Vendor Managed Inventory (VMI) is a business model where the retailer provides product activity (such as an EDI 852) to a vendor to compare against model stock for each store location. Once a vendor has this information, they integrate it with their wholesale ownership to determine production needs, what replenishment is needed by store and creating reverse PO’s.
Vendor Managed Inventory originated from the collaborative forecasting movement that strives to put resources from both retailer and supplier together for mutual advantage. For many vendors it is the holy grail of business – The power to write their own orders and ship directly to retail stores. And enhance their relationship with their retail partners. But as they say, “with great power comes great responsibility”. It seems so easy, yet ensuring that risk is reduced on both sides while getting the maximum amount of sales and profit from inventory turn is anything but. It can be a daunting task to ensure every SKU-store combination is set with the right amount of inventory at the right time. VMI software has been mostly reserved for only the top tier suppliers, but lately we have been seeing more apparel and accessory related buyers wanting their vendors to do more. It makes sense for them, as their resources are steadily reducing over time and pressure constantly increases to improve the bottom line. Improved turns and lower out of stocks resulting from a well-executed program will surely help.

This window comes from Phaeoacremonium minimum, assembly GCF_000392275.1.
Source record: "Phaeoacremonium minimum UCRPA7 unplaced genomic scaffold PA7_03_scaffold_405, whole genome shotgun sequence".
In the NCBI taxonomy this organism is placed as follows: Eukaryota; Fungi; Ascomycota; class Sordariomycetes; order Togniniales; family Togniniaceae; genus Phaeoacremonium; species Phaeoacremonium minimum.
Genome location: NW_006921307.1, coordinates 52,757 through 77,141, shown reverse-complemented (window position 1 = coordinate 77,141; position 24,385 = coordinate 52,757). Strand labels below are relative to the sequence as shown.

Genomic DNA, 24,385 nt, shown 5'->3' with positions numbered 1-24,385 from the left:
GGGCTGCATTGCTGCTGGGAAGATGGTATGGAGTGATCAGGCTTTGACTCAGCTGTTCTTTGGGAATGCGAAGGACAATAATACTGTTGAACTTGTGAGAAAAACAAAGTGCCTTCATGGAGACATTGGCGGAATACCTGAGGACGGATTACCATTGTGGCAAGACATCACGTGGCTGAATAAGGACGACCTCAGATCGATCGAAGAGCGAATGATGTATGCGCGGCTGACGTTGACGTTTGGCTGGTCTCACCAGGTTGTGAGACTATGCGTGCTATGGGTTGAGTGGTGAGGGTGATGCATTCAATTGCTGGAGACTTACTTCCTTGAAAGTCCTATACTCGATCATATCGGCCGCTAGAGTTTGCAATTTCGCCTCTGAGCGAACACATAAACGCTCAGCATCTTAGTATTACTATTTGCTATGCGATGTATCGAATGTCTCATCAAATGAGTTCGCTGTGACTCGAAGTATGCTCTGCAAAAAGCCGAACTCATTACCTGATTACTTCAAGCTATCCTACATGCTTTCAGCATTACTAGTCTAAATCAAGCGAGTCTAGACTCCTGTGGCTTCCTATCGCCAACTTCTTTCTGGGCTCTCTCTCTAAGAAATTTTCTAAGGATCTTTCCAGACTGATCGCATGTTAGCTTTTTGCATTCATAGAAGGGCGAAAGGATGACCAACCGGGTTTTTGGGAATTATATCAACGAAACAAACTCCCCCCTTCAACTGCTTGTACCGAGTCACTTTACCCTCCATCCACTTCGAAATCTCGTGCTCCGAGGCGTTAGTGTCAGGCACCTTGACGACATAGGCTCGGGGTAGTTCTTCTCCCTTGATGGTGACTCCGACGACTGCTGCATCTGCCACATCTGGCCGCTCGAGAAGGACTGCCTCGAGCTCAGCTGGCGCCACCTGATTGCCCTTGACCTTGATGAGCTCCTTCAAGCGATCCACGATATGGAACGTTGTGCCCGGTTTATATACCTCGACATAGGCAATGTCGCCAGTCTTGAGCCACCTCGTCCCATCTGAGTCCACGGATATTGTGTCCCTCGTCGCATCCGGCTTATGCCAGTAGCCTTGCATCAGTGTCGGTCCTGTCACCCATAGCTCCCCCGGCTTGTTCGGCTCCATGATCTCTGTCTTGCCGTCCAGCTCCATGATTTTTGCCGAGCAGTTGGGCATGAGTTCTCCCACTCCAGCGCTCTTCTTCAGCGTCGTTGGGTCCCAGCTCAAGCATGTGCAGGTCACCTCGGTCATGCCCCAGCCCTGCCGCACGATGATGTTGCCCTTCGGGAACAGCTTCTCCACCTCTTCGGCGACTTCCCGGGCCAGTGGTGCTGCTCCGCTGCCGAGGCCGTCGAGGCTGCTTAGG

A difficult part of the program is determining what the inventory should be for a given location.
For a Vendor Managed Inventory program to be successful several key issues must be addressed and sophisticated data integration tools are needed. They include:
- Agreement from the buyer on inventory model tolerances, usually a weeks of supply or dollar amount.
- Agreement on what the projected inventory need calculations will be.
- Accurate and consistent flow of weekly sales and inventory data by SKU by Store.
- Daily wholesale available to ship and future production.
- Historic sales by SKU by Store (usually two years).
- Understanding of weather, seasonality, promotional plans and other market or assortment changes that may affect sales broken down at the appropriate level of planning.
- Ability to calculate and make up for lost sales.
- A system with algorithms to properly allocate based on different events (not enough inventory to ship to all stores that need, open to buy limitations, build up for special events, etc.).
- An interactive reporting platform to easily view exceptions and roll needs and estimates in user defined formats.
- Hardware with substantial processing power (a laptop won’t cut it).
Finally, some advice:
- A good system is designed to pick up trends more quickly than retailer’s auto replenishment systems to reduce lost sales.
- Many VMI software providers lack the understanding of the buyer-supplier relationship and all its nuances. Be sure to work with a company with that background, whose retail solutions are specifically designed to make it easy for the user and put data in a buyer friendly format.
- Look for a solutions that can run automatically yet still give the user an easy means to adjust the orders. Integration with a Business Intelligence/Ad-hoc reporting platform is an excellent means to that end as it provides a faster and more flexible way to streamline VMI results.